Coronaphobia: Covid anxiety has a name. Here’s how to cope.

Coronaphobia: Covid anxiety has a name. Here’s how to cope.

We’re living in a time when every little cough, sniffle, olfactory or circulatory problem can elicit a knee-jerk bout of worry: Is this the beginning of covid-19? For some people, however, it’s more than a fleeting concern: Experts say and research shows that the pandemic has triggered a surge in health anxiety. In fact, health anxiety related to the coronavirus has been given its own name: coronaphobia.

“People are very concerned and anxious about getting covid,” says Lynn Bufka, a senior director at the American Psychological Association and a practicing licensed clinical psychologist in Maryland. “We should all have some kind of heightened vigilance about protecting ourselves, but for some people, [the anxiety] is out of proportion to the actual risk and generally disrupts life.”

Health anxiety is defined as worries and anxiety that relate to a perceived threat to your health. It exists on a continuum and can be a facet of several psychiatric illnesses, including hypochondriasis (now called illness anxiety disorder).

“Health anxiety relates to the belief that bodily sensations or changes are due to some disease process,” says Gordon Asmundson, a professor of psychology at the University of Regina in Canada and co-author with Steven Taylor of “It’s Not All in Your Head: How Worrying about Your Health Could Be Making You Sick — and What You Can Do About It.” During such viral outbreaks as the coronavirus, for example, people with high health anxiety may misinterpret post-exercise muscle aches or a bout of coughing as telltale signs that they’re infected, which in turn increases anxiety and can bring on stress-related symptoms.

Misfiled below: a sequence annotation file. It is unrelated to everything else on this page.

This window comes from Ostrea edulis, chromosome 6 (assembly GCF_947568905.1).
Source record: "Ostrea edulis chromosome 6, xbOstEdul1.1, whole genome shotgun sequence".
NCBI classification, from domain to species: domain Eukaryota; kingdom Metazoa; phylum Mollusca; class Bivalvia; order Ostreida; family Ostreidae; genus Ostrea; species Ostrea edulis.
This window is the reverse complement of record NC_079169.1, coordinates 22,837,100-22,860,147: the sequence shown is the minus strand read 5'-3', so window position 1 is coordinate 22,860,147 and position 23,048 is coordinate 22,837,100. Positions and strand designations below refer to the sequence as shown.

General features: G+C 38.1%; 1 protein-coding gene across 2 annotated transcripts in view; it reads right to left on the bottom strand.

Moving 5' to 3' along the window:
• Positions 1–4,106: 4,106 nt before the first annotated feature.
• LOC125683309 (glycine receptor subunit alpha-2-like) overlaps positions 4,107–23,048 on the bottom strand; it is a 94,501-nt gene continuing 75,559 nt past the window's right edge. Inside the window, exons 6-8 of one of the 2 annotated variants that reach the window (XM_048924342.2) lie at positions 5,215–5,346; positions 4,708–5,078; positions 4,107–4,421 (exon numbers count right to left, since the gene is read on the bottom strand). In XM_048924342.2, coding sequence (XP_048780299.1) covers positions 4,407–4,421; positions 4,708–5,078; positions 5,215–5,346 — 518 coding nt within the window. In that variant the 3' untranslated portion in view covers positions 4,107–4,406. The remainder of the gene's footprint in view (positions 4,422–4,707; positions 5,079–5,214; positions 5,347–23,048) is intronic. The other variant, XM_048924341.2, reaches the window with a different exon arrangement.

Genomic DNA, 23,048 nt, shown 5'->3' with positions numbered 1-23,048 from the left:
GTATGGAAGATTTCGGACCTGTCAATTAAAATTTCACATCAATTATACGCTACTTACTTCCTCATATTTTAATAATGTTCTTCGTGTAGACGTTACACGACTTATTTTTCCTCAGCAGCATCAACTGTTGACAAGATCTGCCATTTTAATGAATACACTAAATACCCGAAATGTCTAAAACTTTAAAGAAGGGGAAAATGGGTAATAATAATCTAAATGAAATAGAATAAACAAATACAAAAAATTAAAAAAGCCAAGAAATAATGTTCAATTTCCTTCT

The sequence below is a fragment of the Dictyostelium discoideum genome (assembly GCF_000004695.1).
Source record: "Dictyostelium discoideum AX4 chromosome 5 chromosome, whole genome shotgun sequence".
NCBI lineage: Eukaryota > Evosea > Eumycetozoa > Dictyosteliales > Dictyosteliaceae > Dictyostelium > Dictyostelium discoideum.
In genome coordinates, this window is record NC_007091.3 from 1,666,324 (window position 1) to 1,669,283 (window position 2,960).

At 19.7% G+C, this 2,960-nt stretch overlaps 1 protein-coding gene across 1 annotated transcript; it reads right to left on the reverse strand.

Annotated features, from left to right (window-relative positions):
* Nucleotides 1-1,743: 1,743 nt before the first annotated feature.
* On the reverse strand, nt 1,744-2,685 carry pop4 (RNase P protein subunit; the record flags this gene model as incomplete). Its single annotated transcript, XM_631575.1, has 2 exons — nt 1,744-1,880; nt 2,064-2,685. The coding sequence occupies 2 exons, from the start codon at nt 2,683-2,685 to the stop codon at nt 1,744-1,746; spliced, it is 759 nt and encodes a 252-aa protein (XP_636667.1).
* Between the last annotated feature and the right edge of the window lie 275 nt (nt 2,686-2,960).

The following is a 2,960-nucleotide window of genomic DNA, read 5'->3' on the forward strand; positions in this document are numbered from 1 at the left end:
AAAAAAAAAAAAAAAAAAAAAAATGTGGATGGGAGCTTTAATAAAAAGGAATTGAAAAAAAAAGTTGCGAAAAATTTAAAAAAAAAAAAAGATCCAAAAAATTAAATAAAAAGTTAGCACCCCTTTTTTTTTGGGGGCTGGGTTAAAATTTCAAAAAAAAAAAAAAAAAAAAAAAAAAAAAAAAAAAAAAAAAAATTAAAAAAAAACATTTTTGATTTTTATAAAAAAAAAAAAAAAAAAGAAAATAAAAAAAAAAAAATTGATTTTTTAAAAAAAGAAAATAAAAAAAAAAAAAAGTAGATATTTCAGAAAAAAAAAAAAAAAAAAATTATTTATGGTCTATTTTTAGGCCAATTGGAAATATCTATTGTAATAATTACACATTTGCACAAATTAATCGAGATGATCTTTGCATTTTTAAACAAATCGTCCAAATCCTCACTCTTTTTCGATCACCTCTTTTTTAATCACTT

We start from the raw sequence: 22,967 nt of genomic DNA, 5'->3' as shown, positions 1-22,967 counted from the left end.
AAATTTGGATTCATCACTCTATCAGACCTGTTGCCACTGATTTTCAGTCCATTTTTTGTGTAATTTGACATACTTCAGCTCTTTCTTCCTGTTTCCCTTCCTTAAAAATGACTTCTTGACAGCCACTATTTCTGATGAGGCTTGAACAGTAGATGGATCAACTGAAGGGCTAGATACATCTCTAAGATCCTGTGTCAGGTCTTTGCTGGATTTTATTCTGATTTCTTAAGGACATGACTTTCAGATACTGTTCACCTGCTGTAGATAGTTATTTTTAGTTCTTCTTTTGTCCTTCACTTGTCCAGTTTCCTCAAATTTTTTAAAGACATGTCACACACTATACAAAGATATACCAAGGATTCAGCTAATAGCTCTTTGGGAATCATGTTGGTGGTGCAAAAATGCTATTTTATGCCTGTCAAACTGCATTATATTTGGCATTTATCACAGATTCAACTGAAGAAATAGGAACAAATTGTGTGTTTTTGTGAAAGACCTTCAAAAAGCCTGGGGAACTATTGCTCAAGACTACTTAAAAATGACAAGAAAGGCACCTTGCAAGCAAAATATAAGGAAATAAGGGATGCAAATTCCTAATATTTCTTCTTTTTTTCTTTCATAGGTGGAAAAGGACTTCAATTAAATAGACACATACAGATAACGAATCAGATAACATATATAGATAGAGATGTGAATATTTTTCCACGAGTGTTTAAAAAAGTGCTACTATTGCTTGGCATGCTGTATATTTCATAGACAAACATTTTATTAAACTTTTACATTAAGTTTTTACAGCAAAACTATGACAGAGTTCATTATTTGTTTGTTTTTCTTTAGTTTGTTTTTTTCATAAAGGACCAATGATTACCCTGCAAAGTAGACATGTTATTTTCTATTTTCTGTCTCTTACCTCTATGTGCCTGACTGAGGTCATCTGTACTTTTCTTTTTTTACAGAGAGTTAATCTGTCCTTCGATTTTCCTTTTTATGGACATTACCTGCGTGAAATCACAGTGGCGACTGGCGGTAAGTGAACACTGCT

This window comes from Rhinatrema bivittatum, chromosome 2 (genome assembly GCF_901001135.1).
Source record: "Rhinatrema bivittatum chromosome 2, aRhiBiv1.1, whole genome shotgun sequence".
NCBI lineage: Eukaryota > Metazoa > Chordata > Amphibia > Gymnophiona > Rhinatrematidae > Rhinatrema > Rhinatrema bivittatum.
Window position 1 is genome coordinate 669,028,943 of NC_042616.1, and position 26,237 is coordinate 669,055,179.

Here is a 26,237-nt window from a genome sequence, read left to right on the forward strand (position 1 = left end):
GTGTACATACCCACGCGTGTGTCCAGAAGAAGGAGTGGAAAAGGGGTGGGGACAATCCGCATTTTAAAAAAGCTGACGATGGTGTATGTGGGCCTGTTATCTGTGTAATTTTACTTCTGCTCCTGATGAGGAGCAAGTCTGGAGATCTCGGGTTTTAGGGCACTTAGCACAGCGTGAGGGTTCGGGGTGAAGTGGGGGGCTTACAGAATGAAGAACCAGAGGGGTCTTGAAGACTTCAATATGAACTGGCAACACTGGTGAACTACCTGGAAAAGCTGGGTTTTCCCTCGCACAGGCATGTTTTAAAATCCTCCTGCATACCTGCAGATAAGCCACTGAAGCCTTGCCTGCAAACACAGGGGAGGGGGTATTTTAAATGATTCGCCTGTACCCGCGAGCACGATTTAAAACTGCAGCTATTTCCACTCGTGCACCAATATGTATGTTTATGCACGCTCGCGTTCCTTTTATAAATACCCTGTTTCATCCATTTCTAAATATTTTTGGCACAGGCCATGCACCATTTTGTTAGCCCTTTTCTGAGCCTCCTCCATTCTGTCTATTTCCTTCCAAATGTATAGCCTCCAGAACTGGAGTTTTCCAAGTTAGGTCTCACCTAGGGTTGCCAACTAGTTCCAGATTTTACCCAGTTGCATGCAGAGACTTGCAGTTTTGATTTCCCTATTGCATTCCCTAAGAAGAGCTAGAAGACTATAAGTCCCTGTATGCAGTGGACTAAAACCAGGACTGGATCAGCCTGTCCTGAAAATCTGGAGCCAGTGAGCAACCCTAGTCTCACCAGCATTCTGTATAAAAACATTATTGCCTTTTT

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Coronaphobia: Covid anxiety has a name. Here’s how to cope.

Although having some anxiety about your health is beneficial, because it can motivate you to take smart steps to protect it — such as wearing a mask, maintaining social distance and frequently washing your hands — too much can tilt the balance into troublesome territory. “People with excessive levels of health anxiety engage in lots of checking behaviors, such as taking their pulse or temperature, or they engage in reassurance-seeking and often go from doctor to doctor seeking reassurance,” explains Taylor, a professor and clinical psychologist at the University of British Columbia. “Reassurance can be like a drug of addiction. It can perpetuate the problem.”

Health anxiety also can lead people to frequently search the Internet to see if their symptoms match whatever illness they’re afraid they might have. “That’s a real problem, because Dr. Google will pop up with scary diagnoses or things that could be wrong,” Taylor says. “It’s going down a rabbit hole: You check one thing, and that can lead you to another, and you can end up scaring yourself even more.” Research has found that people have a tendency to engage in disease-related “query escalation” during Internet searches, which can cause health anxiety to build.